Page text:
> would be (at least out of the box).  Your right in that I don't have to use the
> built in functions of CCS but now a question based on that.
>
> 1) Am I to assume that if I don't use the built-in functions, I would have to
> write the functions myself from scratch or could I truely just have a creative
> set of defines and macros?

Hmmm...  I never use macros, personally...  but from the looks of it you
could do most of the "setup_this_register()" type functions as macros
quite easily.  Some of the more complex functions I guess could be done
either way.

> 2) If I have to write functions for CCS, are these functions not already included
> in the higher price tag of Hi-Tech 'C'?

The other way around, I think.  There are a lot of functons included with
CCS that you'd have to write for Hi-Tech.  Most of what I'm talking about
are device drivers and such...  LCD, matrix keypad, Dallas 1-wire,
external ADC, EEPROM, plus all of the internal peripherals are supported
by CCS built-in functions or included driver and/or example files.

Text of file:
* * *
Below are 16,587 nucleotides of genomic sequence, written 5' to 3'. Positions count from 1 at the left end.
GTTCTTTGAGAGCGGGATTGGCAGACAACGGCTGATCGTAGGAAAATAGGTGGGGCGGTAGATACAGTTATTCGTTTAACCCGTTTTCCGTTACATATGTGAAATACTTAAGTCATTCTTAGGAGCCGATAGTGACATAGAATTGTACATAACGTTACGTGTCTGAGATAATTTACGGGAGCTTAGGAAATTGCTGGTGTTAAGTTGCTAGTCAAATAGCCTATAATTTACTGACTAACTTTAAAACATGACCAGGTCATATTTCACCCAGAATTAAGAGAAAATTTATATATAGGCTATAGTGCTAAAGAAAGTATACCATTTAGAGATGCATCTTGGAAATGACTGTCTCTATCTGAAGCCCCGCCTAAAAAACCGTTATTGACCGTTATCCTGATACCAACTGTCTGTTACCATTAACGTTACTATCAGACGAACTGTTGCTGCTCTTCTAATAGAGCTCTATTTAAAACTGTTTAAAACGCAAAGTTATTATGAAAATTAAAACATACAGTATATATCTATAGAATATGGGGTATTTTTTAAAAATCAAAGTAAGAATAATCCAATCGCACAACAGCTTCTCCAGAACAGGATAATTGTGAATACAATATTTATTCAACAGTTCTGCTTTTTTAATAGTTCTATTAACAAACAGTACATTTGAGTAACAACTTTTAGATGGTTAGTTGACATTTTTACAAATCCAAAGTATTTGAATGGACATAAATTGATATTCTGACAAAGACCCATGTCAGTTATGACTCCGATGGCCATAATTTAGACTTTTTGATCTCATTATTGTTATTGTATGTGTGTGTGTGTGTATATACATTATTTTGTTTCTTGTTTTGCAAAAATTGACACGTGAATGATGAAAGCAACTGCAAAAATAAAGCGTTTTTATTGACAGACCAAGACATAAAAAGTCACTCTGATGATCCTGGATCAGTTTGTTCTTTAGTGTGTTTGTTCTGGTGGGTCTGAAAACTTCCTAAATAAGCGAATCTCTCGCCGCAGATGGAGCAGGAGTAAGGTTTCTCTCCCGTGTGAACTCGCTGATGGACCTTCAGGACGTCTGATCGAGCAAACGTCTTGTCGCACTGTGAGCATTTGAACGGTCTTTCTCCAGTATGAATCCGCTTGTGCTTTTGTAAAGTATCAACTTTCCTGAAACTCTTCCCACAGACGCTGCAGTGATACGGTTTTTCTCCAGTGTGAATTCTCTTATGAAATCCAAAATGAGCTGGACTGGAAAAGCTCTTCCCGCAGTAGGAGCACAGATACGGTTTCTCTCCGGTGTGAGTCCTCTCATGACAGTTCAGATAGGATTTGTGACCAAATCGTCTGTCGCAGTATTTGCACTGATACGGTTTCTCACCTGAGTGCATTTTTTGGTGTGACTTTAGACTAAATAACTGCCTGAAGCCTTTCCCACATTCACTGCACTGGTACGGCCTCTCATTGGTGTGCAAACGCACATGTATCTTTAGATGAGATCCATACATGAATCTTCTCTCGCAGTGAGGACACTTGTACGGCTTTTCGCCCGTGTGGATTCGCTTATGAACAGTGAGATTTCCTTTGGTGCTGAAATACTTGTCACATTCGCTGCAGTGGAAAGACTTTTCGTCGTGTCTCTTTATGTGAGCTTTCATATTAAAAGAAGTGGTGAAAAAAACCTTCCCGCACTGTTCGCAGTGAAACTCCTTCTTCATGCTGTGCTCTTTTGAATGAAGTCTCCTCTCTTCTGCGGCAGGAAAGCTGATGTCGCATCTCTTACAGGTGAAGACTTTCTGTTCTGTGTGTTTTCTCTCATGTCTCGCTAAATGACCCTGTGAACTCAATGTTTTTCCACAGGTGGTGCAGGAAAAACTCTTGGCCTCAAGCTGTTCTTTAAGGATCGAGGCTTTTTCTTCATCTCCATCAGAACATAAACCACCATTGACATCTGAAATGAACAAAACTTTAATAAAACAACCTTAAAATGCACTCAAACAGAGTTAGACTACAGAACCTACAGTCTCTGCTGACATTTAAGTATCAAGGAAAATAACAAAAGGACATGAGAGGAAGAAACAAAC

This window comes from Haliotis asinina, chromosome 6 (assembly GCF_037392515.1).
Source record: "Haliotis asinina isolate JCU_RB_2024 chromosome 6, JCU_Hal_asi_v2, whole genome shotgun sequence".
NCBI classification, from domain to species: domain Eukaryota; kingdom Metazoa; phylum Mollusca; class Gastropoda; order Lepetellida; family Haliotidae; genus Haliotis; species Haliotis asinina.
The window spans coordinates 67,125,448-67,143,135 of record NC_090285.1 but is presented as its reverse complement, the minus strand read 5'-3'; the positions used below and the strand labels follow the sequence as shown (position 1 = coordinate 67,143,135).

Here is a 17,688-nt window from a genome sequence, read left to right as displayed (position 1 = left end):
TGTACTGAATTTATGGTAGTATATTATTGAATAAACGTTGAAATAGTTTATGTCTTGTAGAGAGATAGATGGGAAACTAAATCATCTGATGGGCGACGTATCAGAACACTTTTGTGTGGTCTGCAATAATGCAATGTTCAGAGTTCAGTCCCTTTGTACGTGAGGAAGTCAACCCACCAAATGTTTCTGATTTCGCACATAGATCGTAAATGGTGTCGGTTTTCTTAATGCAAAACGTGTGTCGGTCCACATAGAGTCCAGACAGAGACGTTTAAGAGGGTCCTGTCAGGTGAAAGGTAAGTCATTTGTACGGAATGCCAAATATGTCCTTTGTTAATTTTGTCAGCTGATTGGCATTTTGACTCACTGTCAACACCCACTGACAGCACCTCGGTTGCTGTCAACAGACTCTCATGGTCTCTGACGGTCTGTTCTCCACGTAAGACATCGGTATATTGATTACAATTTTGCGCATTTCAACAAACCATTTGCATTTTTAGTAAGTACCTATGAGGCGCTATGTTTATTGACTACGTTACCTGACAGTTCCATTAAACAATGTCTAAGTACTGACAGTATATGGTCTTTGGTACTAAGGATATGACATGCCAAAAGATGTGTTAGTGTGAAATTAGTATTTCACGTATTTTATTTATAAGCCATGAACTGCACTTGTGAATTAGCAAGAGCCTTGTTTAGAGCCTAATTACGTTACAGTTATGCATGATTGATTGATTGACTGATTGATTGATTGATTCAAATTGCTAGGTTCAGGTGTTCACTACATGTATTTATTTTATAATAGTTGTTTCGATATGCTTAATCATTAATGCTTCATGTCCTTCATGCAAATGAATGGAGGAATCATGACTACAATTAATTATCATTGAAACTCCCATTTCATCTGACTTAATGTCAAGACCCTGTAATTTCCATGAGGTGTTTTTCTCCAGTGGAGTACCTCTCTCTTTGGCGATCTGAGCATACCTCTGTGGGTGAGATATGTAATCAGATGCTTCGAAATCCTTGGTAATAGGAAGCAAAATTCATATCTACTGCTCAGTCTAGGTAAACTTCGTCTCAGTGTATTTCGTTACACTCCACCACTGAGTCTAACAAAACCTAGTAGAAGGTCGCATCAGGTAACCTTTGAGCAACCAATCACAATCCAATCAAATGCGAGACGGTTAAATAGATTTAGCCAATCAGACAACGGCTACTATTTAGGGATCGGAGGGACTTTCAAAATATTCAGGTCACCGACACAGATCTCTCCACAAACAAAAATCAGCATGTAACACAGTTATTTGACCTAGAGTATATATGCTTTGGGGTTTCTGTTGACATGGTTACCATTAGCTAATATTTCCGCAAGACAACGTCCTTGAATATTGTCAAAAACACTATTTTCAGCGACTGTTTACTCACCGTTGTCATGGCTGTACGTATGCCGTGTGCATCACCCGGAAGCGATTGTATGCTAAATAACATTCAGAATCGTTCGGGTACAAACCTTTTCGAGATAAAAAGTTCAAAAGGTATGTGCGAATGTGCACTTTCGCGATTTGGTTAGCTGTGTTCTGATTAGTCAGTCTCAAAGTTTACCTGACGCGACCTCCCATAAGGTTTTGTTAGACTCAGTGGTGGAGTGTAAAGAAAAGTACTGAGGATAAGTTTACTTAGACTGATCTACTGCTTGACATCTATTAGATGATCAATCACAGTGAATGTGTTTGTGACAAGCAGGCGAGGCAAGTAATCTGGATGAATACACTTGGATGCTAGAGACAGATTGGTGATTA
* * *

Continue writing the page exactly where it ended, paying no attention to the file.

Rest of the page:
> 3) If I don't have to write functions for CCS to match the functions in Hi-Tech
> 'C', why is Hi-Tech still in business at the outrages prices they have?

Dunno.  Why is Acura still in business selling overpriced Hondas?  I'd say
probably a mixture of personal preference, a different approach that some
people prefer, and possibly a little bit of "best tool = most expensive
tool"  thinking.  Hi-Tech also seems to at least give the impression of
having their act together a little better when releasing new versions...
CCS seems to be run by programmers, which has its good and bad points.

> I agree that CCS is probally the best compiler in it's price range and if I
> wasn't trying to compare it with other 'C' packages that I would have to learn, I
> would probally buy it. The way I see it right now is that it comes down to a
> simple "cost of the libraries" decision. The question of what is worth more to
> me, good compiler with pre-written libraries or cheaper (but still good) compiler
> without the libraries.

If you're talking about stdio.h, stdlib.h, string.h, math.h, ctype.h,
they're there.  I don't know what libraries weren't there a few years ago,